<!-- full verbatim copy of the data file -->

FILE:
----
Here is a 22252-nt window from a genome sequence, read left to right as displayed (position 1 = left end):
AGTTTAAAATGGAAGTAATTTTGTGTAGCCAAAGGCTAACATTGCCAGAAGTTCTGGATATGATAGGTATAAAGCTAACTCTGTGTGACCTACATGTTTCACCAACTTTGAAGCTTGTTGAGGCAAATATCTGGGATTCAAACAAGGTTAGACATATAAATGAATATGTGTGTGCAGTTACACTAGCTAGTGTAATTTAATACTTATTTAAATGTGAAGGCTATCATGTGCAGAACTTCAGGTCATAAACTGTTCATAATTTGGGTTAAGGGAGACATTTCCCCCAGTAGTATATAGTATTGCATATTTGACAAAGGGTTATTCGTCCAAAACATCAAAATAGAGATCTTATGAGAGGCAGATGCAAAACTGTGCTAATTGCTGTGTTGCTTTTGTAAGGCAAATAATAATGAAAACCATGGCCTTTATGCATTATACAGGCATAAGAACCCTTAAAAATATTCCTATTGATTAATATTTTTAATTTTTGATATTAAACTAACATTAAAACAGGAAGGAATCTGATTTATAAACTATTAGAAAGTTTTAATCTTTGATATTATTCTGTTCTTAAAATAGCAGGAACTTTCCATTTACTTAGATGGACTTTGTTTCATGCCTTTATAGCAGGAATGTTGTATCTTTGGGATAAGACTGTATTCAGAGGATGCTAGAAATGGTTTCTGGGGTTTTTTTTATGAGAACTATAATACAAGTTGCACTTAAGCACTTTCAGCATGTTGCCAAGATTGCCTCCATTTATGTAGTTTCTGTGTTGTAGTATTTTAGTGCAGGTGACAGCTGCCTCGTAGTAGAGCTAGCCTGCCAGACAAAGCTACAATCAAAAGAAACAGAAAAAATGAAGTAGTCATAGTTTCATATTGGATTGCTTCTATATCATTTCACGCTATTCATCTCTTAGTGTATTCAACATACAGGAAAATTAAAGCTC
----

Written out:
Here is a 22252-nt window from a genome sequence, read left to right as displayed (position 1 = left end):
AGTTTAAAATGGAAGTAATTTTGTGTAGCCAAAGGCTAACATTGCCAGAAGTTCTGGATATGATAGGTATAAAGCTAACTCTGTGTGACCTACATGTTTCACCAACTTTGAAGCTTGTTGAGGCAAATATCTGGGATTCAAACAAGGTTAGACATATAAATGAATATGTGTGTGCAGTTACACTAGCTAGTGTAATTTAATACTTATTTAAATGTGAAGGCTATCATGTGCAGAACTTCAGGTCATAAACTGTTCATAATTTGGGTTAAGGGAGACATTTCCCCCAGTAGTATATAGTATTGCATATTTGACAAAGGGTTATTCGTCCAAAACATCAAAATAGAGATCTTATGAGAGGCAGATGCAAAACTGTGCTAATTGCTGTGTTGCTTTTGTAAGGCAAATAATAATGAAAACCATGGCCTTTATGCATTATACAGGCATAAGAACCCTTAAAAATATTCCTATTGATTAATATTTTTAATTTTTGATATTAAACTAACATTAAAACAGGAAGGAATCTGATTTATAAACTATTAGAAAGTTTTAATCTTTGATATTATTCTGTTCTTAAAATAGCAGGAACTTTCCATTTACTTAGATGGACTTTGTTTCATGCCTTTATAGCAGGAATGTTGTATCTTTGGGATAAGACTGTATTCAGAGGATGCTAGAAATGGTTTCTGGGGTTTTTTTTATGAGAACTATAATACAAGTTGCACTTAAGCACTTTCAGCATGTTGCCAAGATTGCCTCCATTTATGTAGTTTCTGTGTTGTAGTATTTTAGTGCAGGTGACAGCTGCCTCGTAGTAGAGCTAGCCTGCCAGACAAAGCTACAATCAAAAGAAACAGAAAAAATGAAGTAGTCATAGTTTCATATTGGATTGCTTCTATATCATTTCACGCTATTCATCTCTTAGTGTATTCAACATACAGGAAAATTAAAGCTC